by DAVID AXE
For years, the U.S. Navy has struggled to field new warships capable of operating in shallow, crowded, coastal waters, while also boosting the number of ships in the fleet. Today, the Navy operates some 280 warships. For nearly five years, senior Navy officers have insisted they need 313. With shipbuilding budgets flat and the cost of vessels rising, the Navy has been unable to grow the fleet. Meanwhile, the sea service still hasn’t made much progress in building the near-shore “littoral” combat fleet it has long envisioned. Large, blue-water warships still dominate the fleet.
A vessel exists that could solve both problems, boosting the fleet’s numbers while also filling that niche, near-shore gap. An experimental catamaran dubbed Sea Fighter, currently owned by the Office of Naval Research, has the potential to make an effective, affordable littoral warship. But the four-year-old vessel, built at a cost of just $60 million, has been deliberately buried under artificial restrictions by admirals and their political supporters, who prefer costlier and frankly riskier solutions to the Navy’s problems.
Sea Fighter is a 260-foot-long, aluminum-hulled, wave-piercing catamaran displacing short of 1,000 tons and drawing just 12 feet, according to Navy figures. The catamaran was the brainchild of Duncan Hunter, a Congressman from California. Hunter, who has strong ties to California shipbuilders, inserted language into defense legislation to build the ship in 2005. Hunter’s wife christened the ship upon her completion in 2006. Sea Fighter was the “fastest ship in the Navy by a huge margin,” Hunter said in 2007, while arguing for more added funds to continue developing the vessel. He also praised the catamaran’s small crew. It was, he said, exactly the kind of ship the Navy needed.
One influential Navy officer agrees. The officer, who has worked in a chain of Pentagon think-tanks devoted to exploring new naval concepts, spoke on condition of anonymity. Sea Fighter is “very fast, can cover large areas and has a nice sensor suite,” the officer said. “This is the kind of thing you could put out in large numbers to cover a large area to do counter-piracy or partnership-building.”
In 2007, Hunter had overseen legislation requiring the Navy to spend $22 million adding weapons to Sea Fighter, so that the vessel might be commissioned into the combat fleet and sent out on operations. The Navy “fails to take full advantage of the capabilities of this vessel,” the legislation asserted. Without weapons, the ship would never deploy.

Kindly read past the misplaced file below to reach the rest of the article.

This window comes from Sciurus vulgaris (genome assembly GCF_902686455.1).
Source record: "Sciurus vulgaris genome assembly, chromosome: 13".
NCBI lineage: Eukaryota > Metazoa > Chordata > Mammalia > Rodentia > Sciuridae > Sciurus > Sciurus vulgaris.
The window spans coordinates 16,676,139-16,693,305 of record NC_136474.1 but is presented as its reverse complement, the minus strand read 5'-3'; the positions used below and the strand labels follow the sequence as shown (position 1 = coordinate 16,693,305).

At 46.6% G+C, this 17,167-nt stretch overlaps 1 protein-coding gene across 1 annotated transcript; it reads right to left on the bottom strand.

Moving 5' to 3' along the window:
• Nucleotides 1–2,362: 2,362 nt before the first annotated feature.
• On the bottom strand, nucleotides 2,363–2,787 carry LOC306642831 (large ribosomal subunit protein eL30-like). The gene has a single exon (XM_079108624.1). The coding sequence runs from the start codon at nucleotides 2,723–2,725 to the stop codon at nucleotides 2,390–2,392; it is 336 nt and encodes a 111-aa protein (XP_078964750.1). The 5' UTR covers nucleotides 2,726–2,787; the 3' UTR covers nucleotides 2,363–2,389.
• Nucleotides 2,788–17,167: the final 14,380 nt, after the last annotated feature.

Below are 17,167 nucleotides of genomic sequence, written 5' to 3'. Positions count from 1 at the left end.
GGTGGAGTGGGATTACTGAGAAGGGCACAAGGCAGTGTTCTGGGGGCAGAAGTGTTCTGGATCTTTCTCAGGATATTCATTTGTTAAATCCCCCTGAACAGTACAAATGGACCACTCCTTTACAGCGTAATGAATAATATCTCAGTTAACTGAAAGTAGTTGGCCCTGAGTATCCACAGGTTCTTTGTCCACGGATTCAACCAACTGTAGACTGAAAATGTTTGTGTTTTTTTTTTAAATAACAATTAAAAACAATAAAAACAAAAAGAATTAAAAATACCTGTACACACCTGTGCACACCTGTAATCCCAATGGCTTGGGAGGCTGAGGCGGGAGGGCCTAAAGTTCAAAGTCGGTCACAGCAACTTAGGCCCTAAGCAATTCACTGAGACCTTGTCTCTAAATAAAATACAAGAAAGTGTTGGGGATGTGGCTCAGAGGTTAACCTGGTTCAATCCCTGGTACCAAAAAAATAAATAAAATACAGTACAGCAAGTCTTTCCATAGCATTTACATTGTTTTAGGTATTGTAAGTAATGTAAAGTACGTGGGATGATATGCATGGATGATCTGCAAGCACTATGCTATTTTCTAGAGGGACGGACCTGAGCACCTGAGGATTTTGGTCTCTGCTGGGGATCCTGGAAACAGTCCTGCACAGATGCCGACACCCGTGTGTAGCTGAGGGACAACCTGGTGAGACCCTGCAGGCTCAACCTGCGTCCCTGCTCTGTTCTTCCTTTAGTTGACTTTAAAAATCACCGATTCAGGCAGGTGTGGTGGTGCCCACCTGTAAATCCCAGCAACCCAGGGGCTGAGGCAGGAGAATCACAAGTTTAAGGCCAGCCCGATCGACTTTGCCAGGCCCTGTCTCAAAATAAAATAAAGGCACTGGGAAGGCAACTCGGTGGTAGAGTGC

But the Navy refused to abide by the law, and today Sea Fighter remains unarmed and unavailable for combat taskings. Senior Navy leaders effectively blocked Sea Fighter‘s development, apparently in order to protect further production of its Cold War-era Burke-class destroyers and the controversial Littoral Combat Ship. The Burkes are 9,000-ton, multi-mission destroyers optimized for air- and missile-defense and deep-water warfare. A single Burke costs more than $1 billion and sails with at least 250 crew.
The Navy has said it might build up to 12 new Burkes, in addition to the initial production run of 62 vessels. The LCS fleet could eventually number up to 55 ships. “They want Burkes and they want LCS,” the anonymous officer said. But the Burkes and LCS will not help the Navy grow the fleet, or extend into coastal waters. They are too expensive at a time when annual shipbuilding budgets average below $15 billion. And they are not ideal for near-shore missions.
“People talk about LCS as a ‘small ship,’” Commander Don Gabrielson, Freedom‘s first skipper, said at a meeting of the Surface Navy Association on Nov. 12. “Last December, we tied up in Norfolk across the pier from an FFG [Perry-class frigate]. My first reaction was, ‘Who shrank the frigates?’ From our bridge wing, we looked across the top of the superstructure of the FFG — and we had two more decks above our heads.”
Sea Fighter, by contrast, truly is small and cheap — as well as perfectly adequate for most missions, according to the unnamed Navy officer. For the price and manning of one Burke, the Navy could have more than 10 Sea Fighters. The officer said the Navy recognizes Sea Fighter‘s potential, but is uncomfortable with small, cheap, truly numerous ships — especially considering its deep commitment to Burkes and LCS. Hence the refusal to army Sea Fighter. In ignoring the directive to arm the catamaran, “they made sure the low-cost platform would not be put in a position to compete with the high-cost platforms.”
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